North Korean leader Kim Jong Il promoted Kim Jong Un to the rank of general in the Korean People's Army, the state news agency reported, the clearest signal yet that the younger Kim is on track to succeed his father in ruling the impoverished country.
Kim Jong Il issued an order handing six people -- including son Kim Jong Un -- the rank of general, the Korean Central News Agency said in a dispatch published early Tuesday. Also promoted was Kim Kyong Hui, which is the name of Kim Jong Il's sister. Her name was listed ahead of Kim Jong Un's in the report.
The report came hours ahead of the start of the country's biggest political meeting in three decades and amid intense speculation that Kim Jong Il's youngest son and sister could be given key posts at the gathering.
It marks the first time that Kim Jong Un's name has appeared in official media.
It is widely believed that the ruling Workers' Party meeting, which was set to take place later Tuesday, may pave the way for Kim Jong Un to become his father's successor. Some experts also said that Kim Kyong Hui might also get a prominent party job to oversee a transfer in case the leader dies before the son is ready to take over.
U.S. Assistant Secretary of State Kurt M. Campbell said in a conference call that Washington was "watching developments carefully" and was working to interpret the announcement's significance.
The question of who will take over from Kim Jong Il, who rules with absolute authority but is believed to suffer from a host of ailments, is important to regional security because of North Korea's active nuclear and missile programs, and regular threats it makes against rival South Korea.
Many delegates to the party meeting arrived in Pyongyang on Sunday by train and the city was festooned with flags and placards announcing the event, footage shot by video news service APTN showed. "Warm congratulations to the representatives meeting of the Workers' Party of Korea!" read one poster.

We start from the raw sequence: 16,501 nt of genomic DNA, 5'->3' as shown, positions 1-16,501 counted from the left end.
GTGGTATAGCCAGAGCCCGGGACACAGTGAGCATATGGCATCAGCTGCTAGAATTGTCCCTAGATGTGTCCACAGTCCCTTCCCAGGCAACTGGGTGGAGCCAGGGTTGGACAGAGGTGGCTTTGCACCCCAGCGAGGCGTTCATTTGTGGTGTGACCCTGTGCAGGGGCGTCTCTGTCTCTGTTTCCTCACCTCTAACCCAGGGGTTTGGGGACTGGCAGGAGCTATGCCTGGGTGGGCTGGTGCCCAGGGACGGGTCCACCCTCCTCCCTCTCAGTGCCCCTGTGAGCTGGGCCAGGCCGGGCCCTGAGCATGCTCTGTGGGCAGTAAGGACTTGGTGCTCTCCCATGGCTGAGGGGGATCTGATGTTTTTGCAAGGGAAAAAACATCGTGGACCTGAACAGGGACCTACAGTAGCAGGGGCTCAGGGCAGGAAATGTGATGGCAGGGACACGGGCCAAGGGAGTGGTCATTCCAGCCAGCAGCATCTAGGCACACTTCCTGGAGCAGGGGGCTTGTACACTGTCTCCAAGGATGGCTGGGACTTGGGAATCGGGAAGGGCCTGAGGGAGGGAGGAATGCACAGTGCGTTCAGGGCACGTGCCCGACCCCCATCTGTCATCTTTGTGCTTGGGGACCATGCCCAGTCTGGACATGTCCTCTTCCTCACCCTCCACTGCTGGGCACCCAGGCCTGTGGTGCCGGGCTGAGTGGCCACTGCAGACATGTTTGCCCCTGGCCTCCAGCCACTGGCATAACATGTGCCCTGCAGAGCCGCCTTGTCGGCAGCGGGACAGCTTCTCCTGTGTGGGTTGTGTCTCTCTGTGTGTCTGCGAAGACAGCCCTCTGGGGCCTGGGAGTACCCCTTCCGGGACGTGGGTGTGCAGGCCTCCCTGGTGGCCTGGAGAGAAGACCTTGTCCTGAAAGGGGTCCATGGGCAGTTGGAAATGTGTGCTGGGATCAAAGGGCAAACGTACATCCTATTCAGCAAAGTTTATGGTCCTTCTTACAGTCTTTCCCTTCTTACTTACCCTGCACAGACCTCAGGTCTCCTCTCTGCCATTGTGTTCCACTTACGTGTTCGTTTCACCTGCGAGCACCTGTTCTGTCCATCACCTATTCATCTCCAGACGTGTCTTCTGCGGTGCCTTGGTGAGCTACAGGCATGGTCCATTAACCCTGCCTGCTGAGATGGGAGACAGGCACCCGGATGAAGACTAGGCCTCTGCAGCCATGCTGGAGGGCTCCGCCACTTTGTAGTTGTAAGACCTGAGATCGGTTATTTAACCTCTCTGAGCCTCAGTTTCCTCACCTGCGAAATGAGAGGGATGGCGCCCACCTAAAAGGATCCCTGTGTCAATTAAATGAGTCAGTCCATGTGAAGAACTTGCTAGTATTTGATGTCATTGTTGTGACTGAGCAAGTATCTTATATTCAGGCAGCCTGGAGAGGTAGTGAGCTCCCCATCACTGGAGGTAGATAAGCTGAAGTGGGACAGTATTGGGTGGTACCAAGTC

Kim Jong Il took control of North Korea when his father, the North's founder Kim Il Sung, died of heart failure in 1994. He has reportedly groomed third son Kim Jong Un as his heir to power.
A South Korean newspaper reported Monday that the younger Kim was chosen as a military delegate to the conference. The party central committee then put out internal propaganda proclaiming him to be Kim Jong Il's sole successor, the Chosun Ilbo newspaper said, citing a source in North Korea that it did not identify.
Still, some experts said Kim's son may not be ready to officially debut as a successor, which could make the 68-year-old leader promote his sister to a prominent position to help Kim Jong Un eventually run the North.
Kim Kyong Hui, who is married to Russian-educated Jang Song Thaek, vice chairman of the all-powerful National Defense Commission, has emerged as one of Kim's key aides in recent years, experts said.
Kim Jong Il might designate his 64-year-old sister to serve as a caretaker for the third-generation successor after Kim's death, former Japanese Defense Minister and national security adviser Yuriko Koike wrote in a syndicated column earlier this month.